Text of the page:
The Kyoto Animation Studio Was About More Than Just Anime

Back in April 2006, as an American living in Osaka, I had only been working here at Kotaku for a few months when a new anime took the internet by storm. At that time, cosplayers at otaku events across Japan were dressing up as the lead character in Kyoto Animation’s latest show, The Melancholy of Haruhi Suzumiya, and copying the dance routine found in its closing credits.

As reported yesterday, a devastating fire ravaged Kyoto Animation’s studio in the Fushimi district. As of writing, thirty-three people are confirmed dead and the suspected arsonist is in police custody. This is truly tragic.

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Kyoto Animation is one of Japan’s most popular studios and helped make Kyoto more synonymous with anime, even setting its 2015 show Sound Euphonium in the city. But for many fans, it was Haruhi that put the studio on the map. Originally a light novel illustrated by Noizi Ito, The Melancholy of Haruhi Suzumiya was the breakout anime of 2006. At the same time, YouTube was just blowing up and was being inundated with videos of fans performing Haruhi dances.

Cosplay was also in the process of going global in a big way, and again, Haruhi was at the heart of a cultural explosion, with people from all over Japan (and the West) starting to dress up as the schoolgirl star. It was quickly becoming the iconic anime of the time. Kyoto Animation had created a cultural force.

Kyoto Animation not only made Haruhi massively popular but also put its own stamp on the show. The studio showed its panache for producing enjoyable shows with widespread appeal, and by the year’s end, New Type magazine was declaring The Melancholy of Haruhi Suzumiya the country’s most popular anime. In 2007, Kyoto Animation followed up with Lucky Star, another series set in a school, and also another series with a super-catchy credit sequence. Moving adaptations of visual novels from Osaka-based Key showed the studio’s range.

Kyoto Animation’s style really started to come into its own during the mid-to-late 2000s, with its big-eyed stars leading the way. Just as Disney and Studio Ghibli have their own signature look, so does Kyoto Animation.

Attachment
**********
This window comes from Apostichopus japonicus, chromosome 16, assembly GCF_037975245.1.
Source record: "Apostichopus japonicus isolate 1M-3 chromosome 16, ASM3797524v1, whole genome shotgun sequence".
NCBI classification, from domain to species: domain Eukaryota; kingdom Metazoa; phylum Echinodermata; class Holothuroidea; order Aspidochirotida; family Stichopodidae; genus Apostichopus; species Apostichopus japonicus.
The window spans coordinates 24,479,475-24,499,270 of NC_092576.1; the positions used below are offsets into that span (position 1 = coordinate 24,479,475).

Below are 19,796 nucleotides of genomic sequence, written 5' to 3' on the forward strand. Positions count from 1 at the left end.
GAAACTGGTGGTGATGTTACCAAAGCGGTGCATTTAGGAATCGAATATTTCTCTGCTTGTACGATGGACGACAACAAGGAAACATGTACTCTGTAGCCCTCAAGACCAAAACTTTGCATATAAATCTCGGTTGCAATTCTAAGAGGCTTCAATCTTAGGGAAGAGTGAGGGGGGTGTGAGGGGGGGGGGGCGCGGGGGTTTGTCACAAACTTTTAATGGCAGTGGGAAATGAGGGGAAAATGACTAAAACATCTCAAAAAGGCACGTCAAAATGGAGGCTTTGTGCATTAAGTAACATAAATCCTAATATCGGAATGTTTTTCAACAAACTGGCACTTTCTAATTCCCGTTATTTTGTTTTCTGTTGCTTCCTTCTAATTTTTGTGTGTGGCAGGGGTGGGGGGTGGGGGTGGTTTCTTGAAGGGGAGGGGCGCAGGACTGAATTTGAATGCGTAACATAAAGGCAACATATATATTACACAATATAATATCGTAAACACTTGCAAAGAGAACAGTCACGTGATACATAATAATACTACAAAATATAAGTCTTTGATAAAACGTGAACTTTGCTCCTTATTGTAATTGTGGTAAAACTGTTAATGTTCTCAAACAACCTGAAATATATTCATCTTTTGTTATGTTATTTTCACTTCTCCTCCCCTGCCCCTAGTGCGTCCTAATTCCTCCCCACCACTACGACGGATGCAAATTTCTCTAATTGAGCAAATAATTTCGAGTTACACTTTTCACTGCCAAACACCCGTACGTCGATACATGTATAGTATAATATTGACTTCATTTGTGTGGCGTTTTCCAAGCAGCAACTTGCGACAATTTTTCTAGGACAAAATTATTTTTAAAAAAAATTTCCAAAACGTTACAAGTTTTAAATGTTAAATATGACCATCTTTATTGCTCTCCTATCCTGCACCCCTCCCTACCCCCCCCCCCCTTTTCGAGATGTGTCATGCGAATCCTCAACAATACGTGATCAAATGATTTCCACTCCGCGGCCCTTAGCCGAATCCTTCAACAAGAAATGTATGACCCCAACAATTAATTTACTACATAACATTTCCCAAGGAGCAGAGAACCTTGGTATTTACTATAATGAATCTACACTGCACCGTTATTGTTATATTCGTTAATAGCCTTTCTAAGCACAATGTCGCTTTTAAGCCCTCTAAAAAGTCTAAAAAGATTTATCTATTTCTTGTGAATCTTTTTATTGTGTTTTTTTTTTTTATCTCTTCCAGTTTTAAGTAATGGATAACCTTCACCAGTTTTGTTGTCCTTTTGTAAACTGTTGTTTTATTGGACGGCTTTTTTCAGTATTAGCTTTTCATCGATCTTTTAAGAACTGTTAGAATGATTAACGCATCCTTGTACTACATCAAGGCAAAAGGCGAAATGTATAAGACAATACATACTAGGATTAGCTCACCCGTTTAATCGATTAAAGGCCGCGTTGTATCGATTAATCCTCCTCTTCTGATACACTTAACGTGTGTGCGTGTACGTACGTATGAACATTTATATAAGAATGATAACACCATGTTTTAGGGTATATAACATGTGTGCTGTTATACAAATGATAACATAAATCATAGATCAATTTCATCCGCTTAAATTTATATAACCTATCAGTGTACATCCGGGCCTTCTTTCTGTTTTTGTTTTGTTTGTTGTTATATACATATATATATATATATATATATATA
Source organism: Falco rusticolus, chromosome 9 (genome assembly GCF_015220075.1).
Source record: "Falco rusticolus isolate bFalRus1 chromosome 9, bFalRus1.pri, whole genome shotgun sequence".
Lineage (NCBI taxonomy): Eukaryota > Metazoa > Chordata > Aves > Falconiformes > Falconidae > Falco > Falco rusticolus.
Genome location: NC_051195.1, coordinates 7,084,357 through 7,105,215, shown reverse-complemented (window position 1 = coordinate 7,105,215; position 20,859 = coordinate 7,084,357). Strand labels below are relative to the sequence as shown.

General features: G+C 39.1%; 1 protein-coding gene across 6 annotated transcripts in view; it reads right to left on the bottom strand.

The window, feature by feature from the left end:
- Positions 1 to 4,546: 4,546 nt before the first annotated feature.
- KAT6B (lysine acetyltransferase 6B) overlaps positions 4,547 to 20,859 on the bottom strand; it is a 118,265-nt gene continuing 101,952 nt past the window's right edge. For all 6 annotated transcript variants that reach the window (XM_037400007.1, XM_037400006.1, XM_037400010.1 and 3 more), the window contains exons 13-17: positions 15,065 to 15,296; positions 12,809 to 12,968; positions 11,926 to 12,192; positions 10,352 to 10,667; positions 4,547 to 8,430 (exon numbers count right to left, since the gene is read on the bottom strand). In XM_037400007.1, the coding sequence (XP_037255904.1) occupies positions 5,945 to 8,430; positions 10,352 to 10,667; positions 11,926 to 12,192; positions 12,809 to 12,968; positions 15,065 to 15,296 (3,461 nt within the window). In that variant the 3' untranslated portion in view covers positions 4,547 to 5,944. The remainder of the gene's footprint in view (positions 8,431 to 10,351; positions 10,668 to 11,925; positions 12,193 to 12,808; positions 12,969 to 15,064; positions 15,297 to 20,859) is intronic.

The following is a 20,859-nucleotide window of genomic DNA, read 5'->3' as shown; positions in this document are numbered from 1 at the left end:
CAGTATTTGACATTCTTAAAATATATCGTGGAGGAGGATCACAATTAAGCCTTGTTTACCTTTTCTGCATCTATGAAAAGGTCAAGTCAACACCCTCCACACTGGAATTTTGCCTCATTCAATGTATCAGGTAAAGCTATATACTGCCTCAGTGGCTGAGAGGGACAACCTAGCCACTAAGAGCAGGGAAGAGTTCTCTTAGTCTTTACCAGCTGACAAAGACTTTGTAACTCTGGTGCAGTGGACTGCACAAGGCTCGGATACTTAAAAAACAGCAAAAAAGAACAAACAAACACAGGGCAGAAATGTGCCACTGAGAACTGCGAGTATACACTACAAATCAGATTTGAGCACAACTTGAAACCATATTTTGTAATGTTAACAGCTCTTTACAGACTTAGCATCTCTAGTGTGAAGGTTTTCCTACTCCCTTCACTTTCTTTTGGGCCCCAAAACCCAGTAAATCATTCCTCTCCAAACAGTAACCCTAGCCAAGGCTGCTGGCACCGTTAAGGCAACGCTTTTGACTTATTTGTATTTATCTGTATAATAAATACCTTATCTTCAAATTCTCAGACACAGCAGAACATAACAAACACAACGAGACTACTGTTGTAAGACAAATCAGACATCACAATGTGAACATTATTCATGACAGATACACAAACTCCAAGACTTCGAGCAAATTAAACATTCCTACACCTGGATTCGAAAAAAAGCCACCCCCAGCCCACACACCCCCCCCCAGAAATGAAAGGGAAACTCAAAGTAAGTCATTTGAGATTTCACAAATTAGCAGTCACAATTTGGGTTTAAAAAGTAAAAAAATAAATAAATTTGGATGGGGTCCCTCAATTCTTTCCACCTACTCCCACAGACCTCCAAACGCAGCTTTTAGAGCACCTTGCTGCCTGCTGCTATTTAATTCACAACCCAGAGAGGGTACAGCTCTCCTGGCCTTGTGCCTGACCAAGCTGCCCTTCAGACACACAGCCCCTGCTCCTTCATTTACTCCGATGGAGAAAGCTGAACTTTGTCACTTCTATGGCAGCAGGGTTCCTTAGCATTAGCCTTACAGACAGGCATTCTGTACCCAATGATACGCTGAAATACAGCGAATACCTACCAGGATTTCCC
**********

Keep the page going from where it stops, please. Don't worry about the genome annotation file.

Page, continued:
But it also became notable for things it did away from the screen, like promoting women to director roles (a rarity in anime, even today), for trying to pay its staff above-average wages and for making shows a wide range of people can enjoy.

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Moe Eyes

Kyoto Animation became closely identified with the moe style, which is different from kawaii or “cute.” Moe (萌え) literally means “budding” or “sprouting” but its slang use has a much more nuanced meaning. Back in 2009, when working on my book Japanese Schoolgirl Confidential, I interviewed Haruhi’s original illustrator Noizi Ito about the word’s meaning and remember her telling me how it’s a warm fuzzy feeling people get towards characters. Ito designed Haruhi, but it was Kyoto Animation who made her world-famous.

Kyoto Animation is also notable for what it didn’t do. So many companies founded in the area leave the Kansai region once they become more successful, fleeing Osaka, Kobe and Kyoto for the lure of Tokyo. But Kyoto Animation, despite its success, stayed in Kansai, where it continued to create anime loved by people all over the world. Kyoto was more than just geishas and scenic views, but also a place where some of Japan’s most beloved anime was made.

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I’ve spent a fair bit of time in Kyoto’s historic Fushimi district. I have seen how buildings are crammed in between narrow roads and sake breweries. This is a region that’s home to famous temples and shrines, many of them centuries old or older, but for anime fans, Kyoto Animation has become just as important.

Sentai Works has set up a fundraiser for Kyoto Animation. You can donate here.

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About the author

Brian Ashcraft

Originally from Texas, Ashcraft has called Osaka home since 2001. He has authored five books, including most recently, Japanese Whisky: The Ultimate Guide to the World's Most Desirable Spirit.